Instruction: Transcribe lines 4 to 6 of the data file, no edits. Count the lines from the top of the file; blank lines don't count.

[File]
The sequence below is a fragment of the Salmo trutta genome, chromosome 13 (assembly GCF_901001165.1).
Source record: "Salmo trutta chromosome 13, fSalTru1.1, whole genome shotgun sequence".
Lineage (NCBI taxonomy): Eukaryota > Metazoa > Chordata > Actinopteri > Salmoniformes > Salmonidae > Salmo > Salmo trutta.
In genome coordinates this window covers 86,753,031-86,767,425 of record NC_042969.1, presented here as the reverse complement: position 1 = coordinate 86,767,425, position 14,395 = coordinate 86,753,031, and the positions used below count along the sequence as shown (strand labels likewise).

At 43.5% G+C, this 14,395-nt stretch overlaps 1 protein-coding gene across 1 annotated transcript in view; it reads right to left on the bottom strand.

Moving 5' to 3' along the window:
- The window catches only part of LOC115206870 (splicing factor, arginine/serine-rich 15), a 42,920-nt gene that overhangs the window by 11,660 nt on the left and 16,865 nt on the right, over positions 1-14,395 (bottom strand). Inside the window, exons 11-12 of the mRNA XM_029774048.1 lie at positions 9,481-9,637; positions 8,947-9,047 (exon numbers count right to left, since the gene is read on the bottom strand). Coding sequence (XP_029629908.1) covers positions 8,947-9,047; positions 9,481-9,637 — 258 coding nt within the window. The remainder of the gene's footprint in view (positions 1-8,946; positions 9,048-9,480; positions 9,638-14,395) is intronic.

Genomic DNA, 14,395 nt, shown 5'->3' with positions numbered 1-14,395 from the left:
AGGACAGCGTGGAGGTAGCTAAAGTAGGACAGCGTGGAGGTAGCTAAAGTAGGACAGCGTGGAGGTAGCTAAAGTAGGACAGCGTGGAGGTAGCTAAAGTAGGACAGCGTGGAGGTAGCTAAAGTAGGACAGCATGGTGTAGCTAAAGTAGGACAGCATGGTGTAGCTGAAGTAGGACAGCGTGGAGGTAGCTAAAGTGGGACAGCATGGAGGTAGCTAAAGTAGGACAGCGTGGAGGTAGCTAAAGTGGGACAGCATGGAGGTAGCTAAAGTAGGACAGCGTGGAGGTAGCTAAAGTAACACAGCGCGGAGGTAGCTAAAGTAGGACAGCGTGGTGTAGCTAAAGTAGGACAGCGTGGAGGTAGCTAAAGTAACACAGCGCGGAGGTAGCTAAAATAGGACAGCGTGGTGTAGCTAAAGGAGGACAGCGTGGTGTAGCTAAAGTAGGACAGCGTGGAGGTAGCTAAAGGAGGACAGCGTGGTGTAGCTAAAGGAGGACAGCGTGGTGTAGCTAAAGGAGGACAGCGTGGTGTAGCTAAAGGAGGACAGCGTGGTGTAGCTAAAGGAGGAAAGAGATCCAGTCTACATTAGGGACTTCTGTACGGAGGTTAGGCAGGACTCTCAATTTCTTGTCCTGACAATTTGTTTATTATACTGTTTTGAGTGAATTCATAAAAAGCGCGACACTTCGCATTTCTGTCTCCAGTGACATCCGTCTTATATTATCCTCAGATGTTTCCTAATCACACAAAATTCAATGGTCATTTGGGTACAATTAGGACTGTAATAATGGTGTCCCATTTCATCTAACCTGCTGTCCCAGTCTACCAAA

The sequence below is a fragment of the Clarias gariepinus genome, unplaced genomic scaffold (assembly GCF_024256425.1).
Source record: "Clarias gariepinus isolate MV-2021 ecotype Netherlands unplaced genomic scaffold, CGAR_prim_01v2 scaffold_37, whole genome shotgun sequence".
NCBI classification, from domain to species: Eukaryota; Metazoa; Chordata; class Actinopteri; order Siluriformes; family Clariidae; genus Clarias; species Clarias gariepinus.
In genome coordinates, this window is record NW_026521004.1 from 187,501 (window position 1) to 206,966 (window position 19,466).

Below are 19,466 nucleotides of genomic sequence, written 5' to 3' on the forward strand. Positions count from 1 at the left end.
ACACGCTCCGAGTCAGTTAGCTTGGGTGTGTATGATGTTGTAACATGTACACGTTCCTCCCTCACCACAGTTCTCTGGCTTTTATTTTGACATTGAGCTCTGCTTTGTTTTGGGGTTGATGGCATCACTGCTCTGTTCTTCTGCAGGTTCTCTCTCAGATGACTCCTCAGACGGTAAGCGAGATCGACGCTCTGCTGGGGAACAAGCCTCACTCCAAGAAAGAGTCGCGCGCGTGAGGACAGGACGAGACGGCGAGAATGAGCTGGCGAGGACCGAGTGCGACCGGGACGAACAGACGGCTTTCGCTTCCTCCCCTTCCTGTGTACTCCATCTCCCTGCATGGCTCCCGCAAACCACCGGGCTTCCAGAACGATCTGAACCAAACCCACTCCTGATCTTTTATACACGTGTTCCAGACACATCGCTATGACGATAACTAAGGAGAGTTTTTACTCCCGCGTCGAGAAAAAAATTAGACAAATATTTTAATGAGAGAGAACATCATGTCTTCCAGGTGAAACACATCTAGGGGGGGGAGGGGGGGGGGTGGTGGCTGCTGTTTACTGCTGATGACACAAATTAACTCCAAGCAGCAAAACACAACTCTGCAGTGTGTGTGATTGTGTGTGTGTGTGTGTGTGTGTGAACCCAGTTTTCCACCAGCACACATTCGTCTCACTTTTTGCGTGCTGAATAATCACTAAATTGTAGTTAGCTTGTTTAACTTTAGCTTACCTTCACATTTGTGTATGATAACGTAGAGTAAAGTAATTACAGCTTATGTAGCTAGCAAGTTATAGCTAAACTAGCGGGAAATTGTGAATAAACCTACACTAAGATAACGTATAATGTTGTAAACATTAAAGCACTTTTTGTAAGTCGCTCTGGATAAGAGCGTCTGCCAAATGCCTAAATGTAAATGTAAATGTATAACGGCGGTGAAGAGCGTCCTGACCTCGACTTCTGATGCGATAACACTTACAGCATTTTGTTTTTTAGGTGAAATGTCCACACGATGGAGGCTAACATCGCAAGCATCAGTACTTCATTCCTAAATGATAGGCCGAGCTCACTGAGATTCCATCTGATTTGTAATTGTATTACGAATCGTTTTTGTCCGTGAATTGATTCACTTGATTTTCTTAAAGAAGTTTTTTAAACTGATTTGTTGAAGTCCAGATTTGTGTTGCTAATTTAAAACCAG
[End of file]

In genome coordinates this window covers 86,753,031-86,767,425 of record NC_042969.1, presented here as the reverse complement: position 1 = coordinate 86,767,425, position 14,395 = coordinate 86,753,031, and the positions used below count along the sequence as shown (strand labels likewise).

At 43.5% G+C, this 14,395-nt stretch overlaps 1 protein-coding gene across 1 annotated transcript in view; it reads right to left on the bottom strand.

Moving 5' to 3' along the window: